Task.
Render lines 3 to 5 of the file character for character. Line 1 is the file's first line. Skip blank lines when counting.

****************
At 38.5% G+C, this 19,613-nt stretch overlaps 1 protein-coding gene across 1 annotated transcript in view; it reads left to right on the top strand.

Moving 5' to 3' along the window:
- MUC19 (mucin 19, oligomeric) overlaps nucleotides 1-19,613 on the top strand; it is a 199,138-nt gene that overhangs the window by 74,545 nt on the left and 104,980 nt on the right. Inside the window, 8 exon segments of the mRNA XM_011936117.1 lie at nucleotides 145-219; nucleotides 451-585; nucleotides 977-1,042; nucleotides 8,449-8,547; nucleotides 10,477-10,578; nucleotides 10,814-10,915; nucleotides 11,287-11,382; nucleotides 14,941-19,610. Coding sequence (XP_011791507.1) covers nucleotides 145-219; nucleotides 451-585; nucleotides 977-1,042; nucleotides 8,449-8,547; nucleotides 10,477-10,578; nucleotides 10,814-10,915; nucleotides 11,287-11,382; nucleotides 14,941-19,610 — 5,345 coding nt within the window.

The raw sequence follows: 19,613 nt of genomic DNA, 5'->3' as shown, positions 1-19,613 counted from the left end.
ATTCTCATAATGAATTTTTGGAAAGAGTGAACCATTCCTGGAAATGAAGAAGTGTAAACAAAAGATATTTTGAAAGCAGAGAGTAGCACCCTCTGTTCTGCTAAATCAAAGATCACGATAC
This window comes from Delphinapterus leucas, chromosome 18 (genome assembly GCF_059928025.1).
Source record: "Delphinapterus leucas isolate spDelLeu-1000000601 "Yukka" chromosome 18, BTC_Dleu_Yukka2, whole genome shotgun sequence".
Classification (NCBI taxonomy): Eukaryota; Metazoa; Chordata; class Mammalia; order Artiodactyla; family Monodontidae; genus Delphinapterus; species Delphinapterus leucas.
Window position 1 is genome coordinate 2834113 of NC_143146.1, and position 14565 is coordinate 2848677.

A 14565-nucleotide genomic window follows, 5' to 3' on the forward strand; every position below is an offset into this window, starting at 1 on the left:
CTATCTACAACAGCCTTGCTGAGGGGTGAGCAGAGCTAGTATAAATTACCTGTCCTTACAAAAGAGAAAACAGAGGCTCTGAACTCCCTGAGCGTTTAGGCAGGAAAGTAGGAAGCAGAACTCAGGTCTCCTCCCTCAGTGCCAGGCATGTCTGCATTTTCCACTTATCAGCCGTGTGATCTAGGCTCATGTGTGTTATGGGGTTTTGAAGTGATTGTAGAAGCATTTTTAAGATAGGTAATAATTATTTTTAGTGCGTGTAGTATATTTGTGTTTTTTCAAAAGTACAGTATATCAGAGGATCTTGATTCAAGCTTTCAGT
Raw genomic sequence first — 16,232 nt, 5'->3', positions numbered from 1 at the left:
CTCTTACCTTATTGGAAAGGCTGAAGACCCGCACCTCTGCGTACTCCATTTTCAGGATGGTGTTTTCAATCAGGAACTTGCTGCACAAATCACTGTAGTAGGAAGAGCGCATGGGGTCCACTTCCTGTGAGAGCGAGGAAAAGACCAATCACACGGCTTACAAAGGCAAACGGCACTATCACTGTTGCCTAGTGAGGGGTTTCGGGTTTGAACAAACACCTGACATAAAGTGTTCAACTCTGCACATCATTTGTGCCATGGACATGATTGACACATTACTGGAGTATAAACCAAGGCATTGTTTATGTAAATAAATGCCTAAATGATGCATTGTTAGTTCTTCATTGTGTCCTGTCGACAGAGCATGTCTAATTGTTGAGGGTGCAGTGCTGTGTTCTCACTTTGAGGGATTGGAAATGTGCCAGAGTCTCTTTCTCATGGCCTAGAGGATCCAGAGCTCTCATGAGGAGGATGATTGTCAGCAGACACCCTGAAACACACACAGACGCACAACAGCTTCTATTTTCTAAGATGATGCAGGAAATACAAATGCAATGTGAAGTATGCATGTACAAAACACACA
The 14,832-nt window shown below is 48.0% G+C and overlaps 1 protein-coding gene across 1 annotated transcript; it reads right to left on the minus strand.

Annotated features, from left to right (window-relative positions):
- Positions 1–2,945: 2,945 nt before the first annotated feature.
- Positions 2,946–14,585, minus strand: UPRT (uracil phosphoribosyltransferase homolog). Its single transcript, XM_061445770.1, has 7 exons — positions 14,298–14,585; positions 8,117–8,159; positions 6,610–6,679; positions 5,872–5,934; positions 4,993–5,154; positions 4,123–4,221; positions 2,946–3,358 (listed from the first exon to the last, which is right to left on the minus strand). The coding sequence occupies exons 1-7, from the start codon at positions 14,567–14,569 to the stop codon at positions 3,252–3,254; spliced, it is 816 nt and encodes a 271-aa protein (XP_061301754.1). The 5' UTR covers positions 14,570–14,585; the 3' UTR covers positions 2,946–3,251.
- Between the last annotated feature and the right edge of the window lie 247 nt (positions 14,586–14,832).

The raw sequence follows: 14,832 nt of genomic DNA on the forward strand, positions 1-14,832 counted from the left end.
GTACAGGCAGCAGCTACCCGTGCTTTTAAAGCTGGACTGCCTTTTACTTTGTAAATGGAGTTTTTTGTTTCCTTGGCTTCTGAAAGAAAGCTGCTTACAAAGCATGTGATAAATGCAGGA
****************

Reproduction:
- MUC19 (mucin 19, oligomeric) overlaps nucleotides 1-19,613 on the top strand; it is a 199,138-nt gene that overhangs the window by 74,545 nt on the left and 104,980 nt on the right. Inside the window, 8 exon segments of the mRNA XM_011936117.1 lie at nucleotides 145-219; nucleotides 451-585; nucleotides 977-1,042; nucleotides 8,449-8,547; nucleotides 10,477-10,578; nucleotides 10,814-10,915; nucleotides 11,287-11,382; nucleotides 14,941-19,610. Coding sequence (XP_011791507.1) covers nucleotides 145-219; nucleotides 451-585; nucleotides 977-1,042; nucleotides 8,449-8,547; nucleotides 10,477-10,578; nucleotides 10,814-10,915; nucleotides 11,287-11,382; nucleotides 14,941-19,610 — 5,345 coding nt within the window.

The raw sequence follows: 19,613 nt of genomic DNA, 5'->3' as shown, positions 1-19,613 counted from the left end.
ATTCTCATAATGAATTTTTGGAAAGAGTGAACCATTCCTGGAAATGAAGAAGTGTAAACAAAAGATATTTTGAAAGCAGAGAGTAGCACCCTCTGTTCTGCTAAATCAAAGATCACGATAC